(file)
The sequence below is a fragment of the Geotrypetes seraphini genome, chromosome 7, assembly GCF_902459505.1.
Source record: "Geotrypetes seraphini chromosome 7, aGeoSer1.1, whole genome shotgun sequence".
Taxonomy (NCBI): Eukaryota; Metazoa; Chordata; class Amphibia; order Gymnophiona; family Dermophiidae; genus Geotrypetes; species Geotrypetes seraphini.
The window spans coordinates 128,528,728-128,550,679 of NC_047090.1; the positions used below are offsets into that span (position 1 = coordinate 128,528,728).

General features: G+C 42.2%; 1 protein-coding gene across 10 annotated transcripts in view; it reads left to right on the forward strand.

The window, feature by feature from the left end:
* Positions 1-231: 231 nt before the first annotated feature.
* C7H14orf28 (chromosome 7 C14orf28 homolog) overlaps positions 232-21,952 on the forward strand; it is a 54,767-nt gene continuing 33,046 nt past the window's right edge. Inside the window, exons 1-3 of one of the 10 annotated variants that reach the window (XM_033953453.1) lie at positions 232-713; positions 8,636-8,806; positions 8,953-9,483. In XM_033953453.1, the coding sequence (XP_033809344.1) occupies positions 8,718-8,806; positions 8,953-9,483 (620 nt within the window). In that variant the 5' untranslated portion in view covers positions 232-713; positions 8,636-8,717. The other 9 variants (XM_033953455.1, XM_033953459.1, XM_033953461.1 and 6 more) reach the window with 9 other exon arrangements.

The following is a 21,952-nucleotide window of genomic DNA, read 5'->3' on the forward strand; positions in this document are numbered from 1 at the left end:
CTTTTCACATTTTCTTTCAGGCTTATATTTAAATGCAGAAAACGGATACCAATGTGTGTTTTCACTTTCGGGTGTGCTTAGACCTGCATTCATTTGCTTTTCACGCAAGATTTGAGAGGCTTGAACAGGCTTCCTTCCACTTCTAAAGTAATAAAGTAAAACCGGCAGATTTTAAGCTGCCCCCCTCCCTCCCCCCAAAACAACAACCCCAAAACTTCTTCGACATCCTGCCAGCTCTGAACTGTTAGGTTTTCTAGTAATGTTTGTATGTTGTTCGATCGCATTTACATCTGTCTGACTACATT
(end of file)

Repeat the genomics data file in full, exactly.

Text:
The sequence below is a fragment of the Geotrypetes seraphini genome, chromosome 7, assembly GCF_902459505.1.
Source record: "Geotrypetes seraphini chromosome 7, aGeoSer1.1, whole genome shotgun sequence".
Taxonomy (NCBI): Eukaryota; Metazoa; Chordata; class Amphibia; order Gymnophiona; family Dermophiidae; genus Geotrypetes; species Geotrypetes seraphini.
The window spans coordinates 128,528,728-128,550,679 of NC_047090.1; the positions used below are offsets into that span (position 1 = coordinate 128,528,728).

General features: G+C 42.2%; 1 protein-coding gene across 10 annotated transcripts in view; it reads left to right on the forward strand.

The window, feature by feature from the left end:
* Positions 1-231: 231 nt before the first annotated feature.
* C7H14orf28 (chromosome 7 C14orf28 homolog) overlaps positions 232-21,952 on the forward strand; it is a 54,767-nt gene continuing 33,046 nt past the window's right edge. Inside the window, exons 1-3 of one of the 10 annotated variants that reach the window (XM_033953453.1) lie at positions 232-713; positions 8,636-8,806; positions 8,953-9,483. In XM_033953453.1, the coding sequence (XP_033809344.1) occupies positions 8,718-8,806; positions 8,953-9,483 (620 nt within the window). In that variant the 5' untranslated portion in view covers positions 232-713; positions 8,636-8,717. The other 9 variants (XM_033953455.1, XM_033953459.1, XM_033953461.1 and 6 more) reach the window with 9 other exon arrangements.

The following is a 21,952-nucleotide window of genomic DNA, read 5'->3' on the forward strand; positions in this document are numbered from 1 at the left end:
CTTTTCACATTTTCTTTCAGGCTTATATTTAAATGCAGAAAACGGATACCAATGTGTGTTTTCACTTTCGGGTGTGCTTAGACCTGCATTCATTTGCTTTTCACGCAAGATTTGAGAGGCTTGAACAGGCTTCCTTCCACTTCTAAAGTAATAAAGTAAAACCGGCAGATTTTAAGCTGCCCCCCTCCCTCCCCCCAAAACAACAACCCCAAAACTTCTTCGACATCCTGCCAGCTCTGAACTGTTAGGTTTTCTAGTAATGTTTGTATGTTGTTCGATCGCATTTACATCTGTCTGACTACATT